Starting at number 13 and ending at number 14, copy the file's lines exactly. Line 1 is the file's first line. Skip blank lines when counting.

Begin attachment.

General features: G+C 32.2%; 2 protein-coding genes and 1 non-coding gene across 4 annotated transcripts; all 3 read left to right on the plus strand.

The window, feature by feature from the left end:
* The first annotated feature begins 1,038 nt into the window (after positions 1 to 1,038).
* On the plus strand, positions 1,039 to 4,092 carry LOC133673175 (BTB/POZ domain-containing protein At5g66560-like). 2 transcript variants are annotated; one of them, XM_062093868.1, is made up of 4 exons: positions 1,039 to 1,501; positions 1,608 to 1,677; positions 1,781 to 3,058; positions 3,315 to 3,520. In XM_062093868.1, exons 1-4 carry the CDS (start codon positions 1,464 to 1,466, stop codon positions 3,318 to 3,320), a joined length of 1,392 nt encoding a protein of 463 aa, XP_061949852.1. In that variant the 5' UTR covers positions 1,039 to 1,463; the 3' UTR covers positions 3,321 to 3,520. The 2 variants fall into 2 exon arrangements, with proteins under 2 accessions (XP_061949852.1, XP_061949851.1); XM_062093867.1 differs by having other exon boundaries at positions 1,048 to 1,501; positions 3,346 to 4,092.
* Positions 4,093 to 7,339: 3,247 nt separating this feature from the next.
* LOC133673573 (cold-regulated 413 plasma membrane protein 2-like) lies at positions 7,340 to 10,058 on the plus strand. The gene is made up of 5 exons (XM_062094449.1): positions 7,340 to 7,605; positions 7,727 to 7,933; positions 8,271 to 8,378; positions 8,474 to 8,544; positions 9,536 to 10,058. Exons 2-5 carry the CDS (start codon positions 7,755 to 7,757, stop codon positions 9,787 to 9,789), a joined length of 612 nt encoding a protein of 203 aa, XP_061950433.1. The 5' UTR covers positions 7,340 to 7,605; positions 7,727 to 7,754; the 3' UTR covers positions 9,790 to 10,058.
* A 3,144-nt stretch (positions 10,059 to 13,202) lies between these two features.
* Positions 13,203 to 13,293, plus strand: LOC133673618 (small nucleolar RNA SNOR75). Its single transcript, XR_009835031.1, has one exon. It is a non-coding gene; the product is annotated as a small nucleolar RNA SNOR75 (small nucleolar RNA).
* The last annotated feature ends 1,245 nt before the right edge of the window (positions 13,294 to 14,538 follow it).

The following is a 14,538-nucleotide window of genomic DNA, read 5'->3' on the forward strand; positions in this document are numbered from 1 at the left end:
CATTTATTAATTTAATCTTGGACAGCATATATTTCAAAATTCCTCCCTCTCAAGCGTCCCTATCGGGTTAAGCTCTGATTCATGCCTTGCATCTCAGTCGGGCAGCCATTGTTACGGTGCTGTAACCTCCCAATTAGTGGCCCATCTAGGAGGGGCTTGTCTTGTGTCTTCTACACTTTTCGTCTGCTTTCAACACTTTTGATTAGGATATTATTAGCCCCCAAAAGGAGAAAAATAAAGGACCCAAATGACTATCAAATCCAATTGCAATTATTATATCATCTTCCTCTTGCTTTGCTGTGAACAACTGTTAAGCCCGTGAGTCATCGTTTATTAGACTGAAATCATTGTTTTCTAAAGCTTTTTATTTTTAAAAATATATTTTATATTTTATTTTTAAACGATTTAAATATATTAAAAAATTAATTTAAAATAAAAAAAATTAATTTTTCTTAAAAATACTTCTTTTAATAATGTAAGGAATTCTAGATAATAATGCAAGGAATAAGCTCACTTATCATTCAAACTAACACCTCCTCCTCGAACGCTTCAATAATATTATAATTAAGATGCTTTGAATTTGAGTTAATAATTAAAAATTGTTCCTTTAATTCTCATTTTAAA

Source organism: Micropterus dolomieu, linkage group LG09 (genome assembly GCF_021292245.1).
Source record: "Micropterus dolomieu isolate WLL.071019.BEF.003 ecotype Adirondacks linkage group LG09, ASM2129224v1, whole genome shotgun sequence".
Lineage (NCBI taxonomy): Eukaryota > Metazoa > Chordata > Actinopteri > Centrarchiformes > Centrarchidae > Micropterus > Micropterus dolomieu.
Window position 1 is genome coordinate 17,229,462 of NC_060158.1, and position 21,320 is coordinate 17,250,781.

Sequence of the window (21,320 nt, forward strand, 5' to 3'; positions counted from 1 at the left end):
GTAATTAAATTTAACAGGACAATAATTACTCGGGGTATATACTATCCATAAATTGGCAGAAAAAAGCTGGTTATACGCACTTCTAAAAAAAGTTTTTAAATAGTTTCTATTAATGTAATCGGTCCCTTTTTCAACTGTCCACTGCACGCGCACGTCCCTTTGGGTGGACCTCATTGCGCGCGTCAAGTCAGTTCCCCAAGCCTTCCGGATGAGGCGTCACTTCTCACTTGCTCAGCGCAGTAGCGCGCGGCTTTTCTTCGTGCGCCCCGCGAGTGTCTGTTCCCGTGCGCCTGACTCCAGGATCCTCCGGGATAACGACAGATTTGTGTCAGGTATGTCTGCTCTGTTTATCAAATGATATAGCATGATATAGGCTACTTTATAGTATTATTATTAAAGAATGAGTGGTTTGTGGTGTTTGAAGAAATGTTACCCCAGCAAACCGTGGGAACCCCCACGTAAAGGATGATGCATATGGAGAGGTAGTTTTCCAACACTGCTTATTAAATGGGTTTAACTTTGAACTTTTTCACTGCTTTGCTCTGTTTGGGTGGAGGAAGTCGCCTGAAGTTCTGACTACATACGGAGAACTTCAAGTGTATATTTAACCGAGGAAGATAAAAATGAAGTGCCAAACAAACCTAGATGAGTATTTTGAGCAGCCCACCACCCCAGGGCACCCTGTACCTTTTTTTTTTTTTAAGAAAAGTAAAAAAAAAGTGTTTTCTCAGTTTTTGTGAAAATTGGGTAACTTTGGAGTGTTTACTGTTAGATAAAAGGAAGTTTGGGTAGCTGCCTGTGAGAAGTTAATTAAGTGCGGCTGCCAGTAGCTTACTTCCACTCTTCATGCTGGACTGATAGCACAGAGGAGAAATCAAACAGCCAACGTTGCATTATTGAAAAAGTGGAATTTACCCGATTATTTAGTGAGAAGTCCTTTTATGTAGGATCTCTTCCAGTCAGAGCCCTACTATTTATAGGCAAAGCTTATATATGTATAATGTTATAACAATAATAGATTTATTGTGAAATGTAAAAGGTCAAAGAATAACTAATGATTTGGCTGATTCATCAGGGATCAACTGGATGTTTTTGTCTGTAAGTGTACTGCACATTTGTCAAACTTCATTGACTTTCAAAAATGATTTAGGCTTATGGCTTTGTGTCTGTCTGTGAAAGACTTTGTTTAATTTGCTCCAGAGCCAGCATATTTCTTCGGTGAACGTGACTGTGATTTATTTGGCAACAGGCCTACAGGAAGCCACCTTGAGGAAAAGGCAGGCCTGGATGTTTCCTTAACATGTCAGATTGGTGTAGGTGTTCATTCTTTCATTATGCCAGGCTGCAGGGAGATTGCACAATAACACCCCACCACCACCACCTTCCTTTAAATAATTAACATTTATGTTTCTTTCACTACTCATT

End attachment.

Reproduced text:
Source record: "Micropterus dolomieu isolate WLL.071019.BEF.003 ecotype Adirondacks linkage group LG09, ASM2129224v1, whole genome shotgun sequence".
Lineage (NCBI taxonomy): Eukaryota > Metazoa > Chordata > Actinopteri > Centrarchiformes > Centrarchidae > Micropterus > Micropterus dolomieu.